Now, she noted that there is support for ongoing medical research and dissemination of knowledge via many subspecialty meetings at regional, national, and international levels. Furthermore, “patients and their families stimulate and support research with questions and participation in clinical research groups,” Dr. Crumrine said.
Costs of Genetic Testing
Costs for testing also have come down considerably due to “game-changing breakthroughs in rapid and inexpensive genetic testing that has taken the diagnostic odyssey from years to weeks,” said Dr. Cohen, who is director of the NeuroDevelopmental Science Center at Akron Children's Hospital and a professor of pediatrics at Northeast Ohio Medical University in Rootstown.
About 15 years ago, if a neurologist suspected a particular condition, he or she could order specific genetic tests for some, but not all, diseases. The typical genetic test to sequence a single gene would run between $2,000 and $5,000, Dr. Cohen said.
“Now, we can sequence literally thousands of genes at a total cost of around $1,000,” he said. “Once we have a hypothesis that a patient possibly has a genetic disorder, it's much easier, faster, and less expensive, to confirm a definitive diagnosis.”
New life-saving therapies for multiple sclerosis and other diseases have emerged. Although multiple sclerosis is mainly a disease of adults, it can affect children and adolescents. “The new therapies developed in the last five years have, for many patients, turned multiple sclerosis from an incapacitating disease to one where, with therapy, the kids can live normal lives,” Dr. Cohen said.
Progress also has been made in treatments for childhood neurogenetic disorders. All neurogenetic disorders cause a protein to be partially or completely missing. About five years ago, therapies that allow some or complete expression of the missing protein were developed, said Dr. Connolly, a specialist in neuromuscular disorders.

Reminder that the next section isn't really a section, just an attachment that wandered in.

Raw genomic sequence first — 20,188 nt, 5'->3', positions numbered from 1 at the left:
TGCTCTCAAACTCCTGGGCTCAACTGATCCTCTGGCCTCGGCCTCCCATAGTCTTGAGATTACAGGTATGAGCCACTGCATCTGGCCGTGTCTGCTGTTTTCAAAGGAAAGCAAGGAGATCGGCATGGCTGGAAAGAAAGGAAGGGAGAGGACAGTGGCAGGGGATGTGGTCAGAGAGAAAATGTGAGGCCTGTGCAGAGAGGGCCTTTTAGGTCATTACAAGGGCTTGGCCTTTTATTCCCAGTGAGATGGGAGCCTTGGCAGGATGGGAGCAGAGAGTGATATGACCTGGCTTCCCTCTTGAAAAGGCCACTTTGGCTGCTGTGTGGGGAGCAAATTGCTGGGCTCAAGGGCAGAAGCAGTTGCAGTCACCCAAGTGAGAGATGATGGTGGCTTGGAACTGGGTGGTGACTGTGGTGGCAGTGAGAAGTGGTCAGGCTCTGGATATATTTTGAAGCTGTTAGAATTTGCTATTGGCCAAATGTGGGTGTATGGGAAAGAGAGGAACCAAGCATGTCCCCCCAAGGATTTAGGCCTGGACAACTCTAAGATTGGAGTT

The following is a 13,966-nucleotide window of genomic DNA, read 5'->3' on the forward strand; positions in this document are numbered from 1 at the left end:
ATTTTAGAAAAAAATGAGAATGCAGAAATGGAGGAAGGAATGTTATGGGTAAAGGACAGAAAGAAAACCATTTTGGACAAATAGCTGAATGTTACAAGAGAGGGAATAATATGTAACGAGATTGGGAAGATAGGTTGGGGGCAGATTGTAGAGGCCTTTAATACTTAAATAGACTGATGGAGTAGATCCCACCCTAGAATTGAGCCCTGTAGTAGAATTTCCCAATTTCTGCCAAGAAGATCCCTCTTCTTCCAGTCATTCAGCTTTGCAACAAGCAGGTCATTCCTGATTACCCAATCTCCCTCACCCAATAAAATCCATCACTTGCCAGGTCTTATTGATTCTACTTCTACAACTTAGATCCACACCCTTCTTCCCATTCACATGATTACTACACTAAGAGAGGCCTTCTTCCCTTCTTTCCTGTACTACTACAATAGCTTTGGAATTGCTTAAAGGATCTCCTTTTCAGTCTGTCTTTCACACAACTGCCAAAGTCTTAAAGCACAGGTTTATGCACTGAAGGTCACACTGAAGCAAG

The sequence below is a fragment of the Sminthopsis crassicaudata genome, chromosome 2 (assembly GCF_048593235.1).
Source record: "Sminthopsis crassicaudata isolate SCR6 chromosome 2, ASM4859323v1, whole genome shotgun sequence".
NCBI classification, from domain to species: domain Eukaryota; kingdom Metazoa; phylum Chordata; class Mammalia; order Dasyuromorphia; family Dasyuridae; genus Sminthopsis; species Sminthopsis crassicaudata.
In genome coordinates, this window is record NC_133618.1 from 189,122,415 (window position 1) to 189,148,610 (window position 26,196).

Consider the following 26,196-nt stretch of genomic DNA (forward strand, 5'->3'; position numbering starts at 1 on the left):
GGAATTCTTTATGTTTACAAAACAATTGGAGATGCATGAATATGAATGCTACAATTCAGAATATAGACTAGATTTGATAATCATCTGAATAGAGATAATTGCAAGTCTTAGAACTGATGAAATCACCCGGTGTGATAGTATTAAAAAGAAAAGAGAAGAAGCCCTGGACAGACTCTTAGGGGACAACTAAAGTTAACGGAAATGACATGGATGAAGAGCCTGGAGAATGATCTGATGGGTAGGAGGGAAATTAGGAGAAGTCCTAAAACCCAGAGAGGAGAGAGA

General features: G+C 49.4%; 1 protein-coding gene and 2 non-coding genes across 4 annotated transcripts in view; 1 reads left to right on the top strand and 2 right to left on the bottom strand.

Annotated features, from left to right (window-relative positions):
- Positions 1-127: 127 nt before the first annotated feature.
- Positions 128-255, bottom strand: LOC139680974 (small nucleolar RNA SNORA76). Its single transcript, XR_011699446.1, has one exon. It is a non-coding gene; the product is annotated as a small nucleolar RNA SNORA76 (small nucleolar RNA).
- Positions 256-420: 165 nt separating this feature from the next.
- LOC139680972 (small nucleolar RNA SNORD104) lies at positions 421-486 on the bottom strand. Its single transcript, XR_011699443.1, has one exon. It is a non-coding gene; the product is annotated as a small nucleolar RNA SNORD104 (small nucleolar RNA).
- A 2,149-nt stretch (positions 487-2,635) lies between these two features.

“For children with neuromuscular disorders, we now have the ability to treat the underlying cause. This is true for some forms of muscular dystrophy and spinal muscular atrophy [SMA],” she said, adding that the most severe form of SMA was generally fatal by age 2. “In contrast, now children with SMA treated early with gene replacement have excellent prognoses,” thanks to a gene transfer therapy approved by the US Food and Drug Administration in 2019.
Dr. Connolly's collaborator and mentor, Jerry R. Mendell, MD, FAAN, Curran-Peters Chair of Pediatric Research at Nationwide Children's Hospital, who served from 2004 to 2017 as director of the Center for Gene Therapy at the Research Institute, led both the basic and translational science for SMA, from bench to bedside. “He and collaborators continue to work toward that same goal for children with Duchenne muscular dystrophy,” Dr. Connolly said.
Due to these major advances, more children can be successfully treated. “When I started caring for children with neurogenetic disorders, compassion was often the only tool I had,” said Dr. Connolly, who completed her fellowship training in 1990. “Now, it is possible to give hope to many with previously fatal disorders,” Dr. Connolly said, adding, “We have come a long way.”
Dr. Cohen noted how remarkable it is that specialized treatment for these disorders can begin soon after birth. “Although the final story hasn't been written because it's only been around for a few years, it appears that many of these children can survive with a great quality of life.”
He remains optimistic about what the future has in store. “It's exciting to be in child neurology,” he said, adding that in “five to 10 years, it is possible we will have treatments for hundreds of diseases that aren't available right now.”